Health experts worry Mount Rushmore fireworks could cause coronavirus spike

Fireworks above Mount Rushmore National Memorial on July 3, 2008. Photo courtesy of U.S. Air Force Senior Airman Marc I. Lane

SIOUX FALLS, S.D. (By Lisa Kaczke, Sioux Falls Argus Leader) – Health experts are concerned a crowd of 7,500 gathering without social distancing and masks at the Mount Rushmore fireworks display could cause a spike in coronavirus cases following the event.

The Friday fireworks, which President Donald Trump is scheduled to attend, will be the first at Mount Rushmore National Monument in a decade and comes three months into the COVID-19 pandemic. Health professionals in South Dakota are concerned the lack of mitigation efforts expected at the event could cause the coronavirus to spread in the communities surrounding Mount Rushmore and in communities where attendees live following the event.

The Centers for Disease Control and Prevention has four levels of coronavirus risk for events and the Mount Rushmore fireworks falls into the highest risk category: a large in-person gathering where it’ll be hard for attendees to remain 6 feet apart and attendees have traveled from outside the local area.

The South Dakota State Medical Association has concerns that proper social distancing and safety precautions won’t be maintained during the event and it questions whether attendees will be able to social distance at the event given its magnitude and location, said the association’s President Dr. Ben Aaker, an emergency medicine physician in Yankton.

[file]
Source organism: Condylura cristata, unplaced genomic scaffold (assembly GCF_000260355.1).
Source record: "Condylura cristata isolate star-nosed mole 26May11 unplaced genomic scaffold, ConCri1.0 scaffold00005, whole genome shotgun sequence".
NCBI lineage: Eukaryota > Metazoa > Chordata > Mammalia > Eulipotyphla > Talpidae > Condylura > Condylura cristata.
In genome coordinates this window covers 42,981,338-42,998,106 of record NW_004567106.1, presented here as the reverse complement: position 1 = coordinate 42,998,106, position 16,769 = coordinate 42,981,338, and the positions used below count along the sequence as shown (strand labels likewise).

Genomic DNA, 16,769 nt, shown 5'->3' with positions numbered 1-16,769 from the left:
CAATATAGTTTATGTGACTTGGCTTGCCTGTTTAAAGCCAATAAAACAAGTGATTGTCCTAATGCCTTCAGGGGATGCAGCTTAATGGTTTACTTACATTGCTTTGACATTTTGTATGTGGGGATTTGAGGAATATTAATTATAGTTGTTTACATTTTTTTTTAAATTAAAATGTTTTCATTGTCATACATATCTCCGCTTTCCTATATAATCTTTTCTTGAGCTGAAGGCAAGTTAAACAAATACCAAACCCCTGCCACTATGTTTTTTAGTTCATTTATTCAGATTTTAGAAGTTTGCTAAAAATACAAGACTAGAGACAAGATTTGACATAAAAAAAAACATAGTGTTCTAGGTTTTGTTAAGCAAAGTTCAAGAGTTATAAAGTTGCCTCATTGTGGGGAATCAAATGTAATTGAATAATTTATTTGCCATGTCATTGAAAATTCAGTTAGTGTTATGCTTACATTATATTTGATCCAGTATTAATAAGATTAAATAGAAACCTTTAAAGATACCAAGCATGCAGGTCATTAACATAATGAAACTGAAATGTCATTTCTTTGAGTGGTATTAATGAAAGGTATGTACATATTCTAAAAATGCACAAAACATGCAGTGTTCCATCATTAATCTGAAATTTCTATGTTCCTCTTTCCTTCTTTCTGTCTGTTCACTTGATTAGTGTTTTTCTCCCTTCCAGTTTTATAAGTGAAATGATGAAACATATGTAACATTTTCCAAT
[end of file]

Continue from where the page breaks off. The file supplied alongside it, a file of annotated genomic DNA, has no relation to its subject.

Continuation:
It’s impossible for the association to predict what will happen with coronavirus cases after the Mount Rushmore fireworks, he said. But if people become infected at the event, some of them will need to be hospitalized and some will need ventilators and ICU beds, he said.

“Right now, we feel that we have enough beds for what we’re currently undergoing, but if we have large events such as this event at Mount Rushmore, that has the potential to overwhelm the hospital system,” Aaker said.

The SDSMA isn’t saying that events should be canceled, but rather the proper precautions recommended by the CDC need to be in place. If that doesn’t happen, the risks come into play and that’s what the SDSMA is concerned about, he said. The state hasn’t reached out to the SDSMA about the fireworks event.

Michael Klatt, a retired public health advisor who worked for the CDC and state of South Dakota, said he’s “baffled” the state is moving ahead with the fireworks event and not requiring social distancing and masks at the event. He pointed out that the coronavirus has killed 125,000 Americans so far.

“It looks to me like a perfect storm for an easy transmission of this deadly disease,” said Klatt, who now lives in Sioux Falls.

Gov. Kristi Noem, when announcing the details of the event, urged people to not attend the fireworks event if they’re not feeling well.

“We’ve seen people coming into the state for many weeks now and we continue to see our infection rates decline,” Noem said. “What I’m going to ask people to do is if you’re sick, stay home.”

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